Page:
Hi-Rez Files via TosLink and USB
Whatever the measured jitter problems of TosLink connections might be, comparisons of 24-bit/96kHz files played back via the Sooloos and the Cary CD 303T's coax input, and the same files played back from the computer via TosLink, were sonically indistinguishable. The same was true of the Beatles' re-remastered (ca 2009) catalog at 24/44.1, taken from Apple's USB dongle edition transferred to computer.

Reference Recordings' sonically stupendous 24/176 HRx discs sounded equally good via the USB (at full resolution, or so the Cary's front panel said) and TosLink inputs, though via the latter they were limited to 96kHz out of the computer. Again, whatever the measured differences, I couldn't hear any. Had this been the state of the digital art in 1985, I'd have been down with it.

Looking for musical and sonic adventure? Try Opening, by the Mathias Landaeus Trio (M•A Recordings M081A). This single-point, double-DSD-speed recording is as pristine and pure as you'd expect from producer-engineer Todd Garfinkle, and the package includes the album on both CD and DVD-ROM, the latter disc containing both 24/176.4 WAV and 24/88.2 FLAC files. The music is sublime trio jazz that any Bill Evans fan will enjoy, and any audio buff will appreciate the quality of the sound. Compare the "Red Book" CD with the hi-rez files and then try to convince yourself that CD sound is good enough.

How Cary has managed hi-rez 192kHz USB transmission while others seem stuck at 48 or 96, I don't know, nor do I know what JA's measurements, particularly of jitter, will show. But, bottom line: Whatever you might want from a disc player (except for playback of DVD-Audio discs), the Cary CD 303T can deliver it.

The CD 303T costs $1500 less than Cary's CD 306, and its sound is clearly different—but I can't say it's less accomplished. The CD 306 resolves more information, and has faster attacks and longer decays, but it also makes clear how many poor-sounding CDs there are. In a direct blind comparison, I have no doubt many listeners will prefer the less expensive spread.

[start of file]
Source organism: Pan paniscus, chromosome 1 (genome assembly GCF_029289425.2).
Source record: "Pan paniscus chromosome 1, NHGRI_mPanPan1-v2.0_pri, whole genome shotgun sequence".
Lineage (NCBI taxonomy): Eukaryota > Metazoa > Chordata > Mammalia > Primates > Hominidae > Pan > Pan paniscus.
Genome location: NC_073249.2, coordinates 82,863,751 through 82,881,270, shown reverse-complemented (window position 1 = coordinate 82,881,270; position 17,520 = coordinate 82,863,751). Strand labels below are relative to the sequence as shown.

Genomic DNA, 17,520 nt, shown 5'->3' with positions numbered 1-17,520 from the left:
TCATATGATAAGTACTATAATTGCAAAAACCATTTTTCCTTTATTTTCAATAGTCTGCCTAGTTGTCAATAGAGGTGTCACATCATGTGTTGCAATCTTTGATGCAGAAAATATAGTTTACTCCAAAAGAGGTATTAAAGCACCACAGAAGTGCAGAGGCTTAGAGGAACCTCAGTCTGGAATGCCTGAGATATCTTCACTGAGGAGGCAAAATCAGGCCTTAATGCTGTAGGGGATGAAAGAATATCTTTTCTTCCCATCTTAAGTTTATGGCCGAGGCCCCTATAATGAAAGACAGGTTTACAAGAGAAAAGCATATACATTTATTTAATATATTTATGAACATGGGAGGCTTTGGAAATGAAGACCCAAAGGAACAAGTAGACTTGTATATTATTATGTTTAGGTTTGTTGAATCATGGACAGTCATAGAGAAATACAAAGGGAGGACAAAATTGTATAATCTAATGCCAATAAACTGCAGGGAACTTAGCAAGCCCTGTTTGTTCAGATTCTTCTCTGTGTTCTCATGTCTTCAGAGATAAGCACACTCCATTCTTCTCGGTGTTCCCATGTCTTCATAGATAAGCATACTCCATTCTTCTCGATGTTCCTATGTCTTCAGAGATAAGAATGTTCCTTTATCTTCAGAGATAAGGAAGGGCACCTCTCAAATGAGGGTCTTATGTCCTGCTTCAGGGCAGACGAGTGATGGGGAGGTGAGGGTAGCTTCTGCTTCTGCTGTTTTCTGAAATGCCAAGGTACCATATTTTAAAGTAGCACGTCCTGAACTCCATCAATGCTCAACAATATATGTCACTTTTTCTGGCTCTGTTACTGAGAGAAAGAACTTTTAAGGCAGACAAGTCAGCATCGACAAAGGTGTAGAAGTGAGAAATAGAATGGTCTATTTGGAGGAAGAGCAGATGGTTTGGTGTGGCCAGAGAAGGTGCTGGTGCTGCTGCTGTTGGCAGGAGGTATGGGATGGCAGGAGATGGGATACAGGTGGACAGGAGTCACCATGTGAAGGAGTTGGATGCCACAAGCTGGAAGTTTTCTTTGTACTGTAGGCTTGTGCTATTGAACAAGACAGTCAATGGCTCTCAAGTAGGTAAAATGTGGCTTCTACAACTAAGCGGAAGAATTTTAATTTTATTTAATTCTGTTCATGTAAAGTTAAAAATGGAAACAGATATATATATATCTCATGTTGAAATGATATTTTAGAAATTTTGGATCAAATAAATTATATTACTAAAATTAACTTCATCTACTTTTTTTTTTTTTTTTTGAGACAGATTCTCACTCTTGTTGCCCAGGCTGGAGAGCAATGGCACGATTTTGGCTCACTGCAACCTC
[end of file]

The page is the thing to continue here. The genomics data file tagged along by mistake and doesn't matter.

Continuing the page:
The CD 303T produced a more relaxed, warm, and inviting sound than the CD 306. If it was a touch vivid and overextended in the upper bass and lower midrange, that aspect of its personality was apparent only when I compared it to the far more expensive Playback Designs MPS-5. Nor was the Cary's less than fully resolving and airy top end noticeable except in such direct comparisons. And on a large percentage of discs, much of what's up there is best forgotten anyway.

Yet the CD 303T never bored me, nor did it make recordings of hard rock sound soft and polite. If it has been deliberately voiced, this has been done with incredible skill. It produced a most agreeable sound from all formats and musical genres, and its versatility can't be beat. And if you need even more warmth, use its tubed output stage.

No, it's not a dCS Scarlatti stack, but for $6500, the Cary Audio Design Classic CD 303T SACD Professional Version is beautifully built, and its exterior looks just as fine. Used in a system comprising ridiculously excellent-performing components at equally ridiculous prices, the Cary's sound came close enough to that high level that, whatever the differences, I couldn't care less about them. One of those Joni Mitchell HDCDs is playing as I write this. If you were here listening with me, I think you'd agree.

Cary Audio Design
1020 Goodworth Drive
Apex, NC 27539
(919) 355-0010